(Almost) Weekend Bookshelf: World Book Day

Other than those by Günter Grass (Even bad books are books and therefore sacred) and Groucho Marx (Outside of a dog, a book is man’s best friend. Inside of a dog it’s too dark to read), I’m useless at remembering quotes.  So I can’t tell you who once remarked that having more books on a shelf than you could possibly read was a good thing. However, I agree. Or at least it justifies my collecting.

I had privately promised that after buying 36 Hours and Kitchenella for myself during my Christmas shopping, and receiving copies of all six books shortlisted for the 2013 Man Booker Prize from my sister (Santa), I wouldn’t buy anything else.  That undertaking lasted until early February when I walked into Waterstone’s near the City Thameslink station while waiting for a train.  The Examined Life and Solomon Northup’s 12 Years a Slave were my reward for a meeting that had gone extremely well.

Last week was a collection of hideous days strung together so loosing myself in Waterstone’s at Piccadilly on Thursday was the restorative action taken.  And it worked.  Friday was much better. So my current stack to read looks like this…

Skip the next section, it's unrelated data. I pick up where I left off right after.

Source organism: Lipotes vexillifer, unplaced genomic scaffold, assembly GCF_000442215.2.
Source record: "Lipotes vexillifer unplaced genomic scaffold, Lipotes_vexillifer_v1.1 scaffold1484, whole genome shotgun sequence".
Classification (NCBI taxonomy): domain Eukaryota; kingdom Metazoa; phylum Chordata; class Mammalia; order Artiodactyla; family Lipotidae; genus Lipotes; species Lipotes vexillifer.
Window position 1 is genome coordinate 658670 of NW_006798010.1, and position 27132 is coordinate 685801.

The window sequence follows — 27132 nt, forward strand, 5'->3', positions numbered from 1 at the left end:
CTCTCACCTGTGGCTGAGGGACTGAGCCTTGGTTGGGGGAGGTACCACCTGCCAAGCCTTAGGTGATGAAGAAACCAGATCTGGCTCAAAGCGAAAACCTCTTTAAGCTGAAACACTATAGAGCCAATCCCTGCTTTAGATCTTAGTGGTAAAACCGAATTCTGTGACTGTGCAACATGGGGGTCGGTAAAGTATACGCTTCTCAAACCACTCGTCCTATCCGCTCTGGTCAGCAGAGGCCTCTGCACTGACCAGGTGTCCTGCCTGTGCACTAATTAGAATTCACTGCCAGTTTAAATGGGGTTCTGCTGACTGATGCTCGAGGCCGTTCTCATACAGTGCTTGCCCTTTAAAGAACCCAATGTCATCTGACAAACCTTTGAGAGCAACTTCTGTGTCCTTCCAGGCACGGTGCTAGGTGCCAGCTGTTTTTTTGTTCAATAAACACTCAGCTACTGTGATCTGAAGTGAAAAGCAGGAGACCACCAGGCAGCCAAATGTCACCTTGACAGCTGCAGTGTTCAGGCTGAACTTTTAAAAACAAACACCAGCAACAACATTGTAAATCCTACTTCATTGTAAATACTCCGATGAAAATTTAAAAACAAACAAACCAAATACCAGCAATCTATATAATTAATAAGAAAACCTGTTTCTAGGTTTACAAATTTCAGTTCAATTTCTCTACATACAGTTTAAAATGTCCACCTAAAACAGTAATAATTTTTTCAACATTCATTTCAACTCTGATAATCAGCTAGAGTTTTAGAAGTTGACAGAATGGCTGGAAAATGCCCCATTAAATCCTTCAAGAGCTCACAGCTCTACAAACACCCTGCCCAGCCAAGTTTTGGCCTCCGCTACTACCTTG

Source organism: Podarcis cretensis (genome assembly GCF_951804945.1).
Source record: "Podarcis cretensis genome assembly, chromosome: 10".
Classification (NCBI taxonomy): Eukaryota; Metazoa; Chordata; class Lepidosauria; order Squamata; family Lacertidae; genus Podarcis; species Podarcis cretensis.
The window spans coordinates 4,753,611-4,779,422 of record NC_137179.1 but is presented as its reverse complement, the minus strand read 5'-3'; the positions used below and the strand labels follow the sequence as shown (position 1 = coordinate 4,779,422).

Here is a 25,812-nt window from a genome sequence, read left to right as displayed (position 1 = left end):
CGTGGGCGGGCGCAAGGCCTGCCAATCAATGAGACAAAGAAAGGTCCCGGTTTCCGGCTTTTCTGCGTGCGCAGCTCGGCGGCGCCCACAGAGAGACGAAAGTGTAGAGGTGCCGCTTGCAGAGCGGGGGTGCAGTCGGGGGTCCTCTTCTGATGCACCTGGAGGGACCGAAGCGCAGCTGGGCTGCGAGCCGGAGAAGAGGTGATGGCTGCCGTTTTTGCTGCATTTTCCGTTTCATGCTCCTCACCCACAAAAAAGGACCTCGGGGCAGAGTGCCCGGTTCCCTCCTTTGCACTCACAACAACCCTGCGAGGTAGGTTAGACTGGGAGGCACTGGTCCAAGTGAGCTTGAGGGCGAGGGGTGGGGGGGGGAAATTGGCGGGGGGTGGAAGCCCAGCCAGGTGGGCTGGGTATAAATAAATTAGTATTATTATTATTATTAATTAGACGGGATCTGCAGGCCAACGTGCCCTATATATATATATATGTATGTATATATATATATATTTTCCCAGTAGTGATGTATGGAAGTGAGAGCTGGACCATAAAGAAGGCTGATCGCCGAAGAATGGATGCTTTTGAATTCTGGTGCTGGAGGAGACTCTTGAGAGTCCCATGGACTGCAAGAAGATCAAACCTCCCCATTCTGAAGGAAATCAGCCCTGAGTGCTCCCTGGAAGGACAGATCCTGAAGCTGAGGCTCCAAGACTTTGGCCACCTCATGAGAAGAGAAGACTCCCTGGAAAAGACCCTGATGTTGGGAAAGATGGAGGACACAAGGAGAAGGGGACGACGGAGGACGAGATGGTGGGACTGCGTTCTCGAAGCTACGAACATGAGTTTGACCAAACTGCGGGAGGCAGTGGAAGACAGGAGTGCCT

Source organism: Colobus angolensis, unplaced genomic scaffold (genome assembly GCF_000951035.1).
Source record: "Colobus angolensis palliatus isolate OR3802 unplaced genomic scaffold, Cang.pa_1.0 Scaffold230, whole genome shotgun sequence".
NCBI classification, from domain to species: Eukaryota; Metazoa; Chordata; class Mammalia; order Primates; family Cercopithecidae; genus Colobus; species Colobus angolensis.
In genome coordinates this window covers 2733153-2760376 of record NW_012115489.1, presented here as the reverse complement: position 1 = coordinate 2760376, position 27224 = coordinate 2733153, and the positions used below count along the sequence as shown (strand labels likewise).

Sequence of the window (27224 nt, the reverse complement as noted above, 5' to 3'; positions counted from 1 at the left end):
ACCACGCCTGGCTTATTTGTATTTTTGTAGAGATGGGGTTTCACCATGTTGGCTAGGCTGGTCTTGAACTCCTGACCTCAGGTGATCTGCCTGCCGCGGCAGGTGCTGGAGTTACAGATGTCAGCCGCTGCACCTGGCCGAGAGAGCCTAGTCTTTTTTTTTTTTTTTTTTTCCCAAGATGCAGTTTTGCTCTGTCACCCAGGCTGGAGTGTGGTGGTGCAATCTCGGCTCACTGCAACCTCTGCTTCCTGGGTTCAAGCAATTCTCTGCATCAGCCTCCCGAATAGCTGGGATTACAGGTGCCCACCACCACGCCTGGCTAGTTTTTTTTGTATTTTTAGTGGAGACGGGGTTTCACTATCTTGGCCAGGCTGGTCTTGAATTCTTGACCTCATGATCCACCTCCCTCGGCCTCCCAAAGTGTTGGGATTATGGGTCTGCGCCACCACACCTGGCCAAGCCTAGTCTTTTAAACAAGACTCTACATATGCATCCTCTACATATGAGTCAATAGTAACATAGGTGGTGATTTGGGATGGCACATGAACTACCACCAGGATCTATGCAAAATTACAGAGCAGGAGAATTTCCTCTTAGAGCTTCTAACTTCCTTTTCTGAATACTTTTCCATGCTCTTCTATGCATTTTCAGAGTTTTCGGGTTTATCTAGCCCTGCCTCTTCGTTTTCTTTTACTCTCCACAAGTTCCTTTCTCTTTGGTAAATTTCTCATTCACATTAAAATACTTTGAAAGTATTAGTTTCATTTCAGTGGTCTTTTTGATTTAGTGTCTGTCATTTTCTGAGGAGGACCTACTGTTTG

World Book Day

 

1. Zena Alkayat – London Villages

2. Stephen Grosz – The Examined Life. How We Lose and Find Ourselves

3. Chris Yates – Nightwalk

4. Ruby Wax – Sane New World

5. Markus Zusak – The Book Thief

6. Ada Louise Huxtable – On Architecture – Collected Reflections on a Century of Change

7. Rose Prince – Kitchenella

8. Jhumpa Lahiri – The Lowland

9. Alexandra Lange – Writing About Architecture

10. The New York Times – 36 Hours. 125 Weekends in Europe

 

Ten. It’s a nice number but today is World Book Day and The Book People have a free delivery offer.  Well it would be rude not to!

 

Happy World Book Day!

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One comment

  1. […] Lahiri’s The Lowland, travelled to France and back over New Year and made it onto my World Book Day Weekend Bookshelf, although I have yet to finish […]

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